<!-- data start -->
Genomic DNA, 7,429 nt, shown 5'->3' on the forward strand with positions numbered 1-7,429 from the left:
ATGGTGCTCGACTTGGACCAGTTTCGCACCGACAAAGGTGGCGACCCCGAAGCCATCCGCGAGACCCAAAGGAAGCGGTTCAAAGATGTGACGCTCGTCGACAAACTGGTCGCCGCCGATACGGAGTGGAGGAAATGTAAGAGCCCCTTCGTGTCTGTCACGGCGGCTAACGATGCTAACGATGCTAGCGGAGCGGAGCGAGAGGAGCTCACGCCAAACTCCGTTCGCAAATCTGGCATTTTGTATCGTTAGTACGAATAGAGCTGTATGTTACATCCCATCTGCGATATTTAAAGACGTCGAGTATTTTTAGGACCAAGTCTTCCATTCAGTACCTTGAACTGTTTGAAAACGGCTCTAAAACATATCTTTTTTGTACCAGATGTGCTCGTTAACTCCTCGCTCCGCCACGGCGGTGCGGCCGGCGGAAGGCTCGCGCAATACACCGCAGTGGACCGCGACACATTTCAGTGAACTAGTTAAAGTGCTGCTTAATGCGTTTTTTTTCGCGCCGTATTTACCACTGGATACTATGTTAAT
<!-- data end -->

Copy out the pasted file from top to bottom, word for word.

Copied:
Genomic DNA, 7,429 nt, shown 5'->3' on the forward strand with positions numbered 1-7,429 from the left:
ATGGTGCTCGACTTGGACCAGTTTCGCACCGACAAAGGTGGCGACCCCGAAGCCATCCGCGAGACCCAAAGGAAGCGGTTCAAAGATGTGACGCTCGTCGACAAACTGGTCGCCGCCGATACGGAGTGGAGGAAATGTAAGAGCCCCTTCGTGTCTGTCACGGCGGCTAACGATGCTAACGATGCTAGCGGAGCGGAGCGAGAGGAGCTCACGCCAAACTCCGTTCGCAAATCTGGCATTTTGTATCGTTAGTACGAATAGAGCTGTATGTTACATCCCATCTGCGATATTTAAAGACGTCGAGTATTTTTAGGACCAAGTCTTCCATTCAGTACCTTGAACTGTTTGAAAACGGCTCTAAAACATATCTTTTTTGTACCAGATGTGCTCGTTAACTCCTCGCTCCGCCACGGCGGTGCGGCCGGCGGAAGGCTCGCGCAATACACCGCAGTGGACCGCGACACATTTCAGTGAACTAGTTAAAGTGCTGCTTAATGCGTTTTTTTTCGCGCCGTATTTACCACTGGATACTATGTTAAT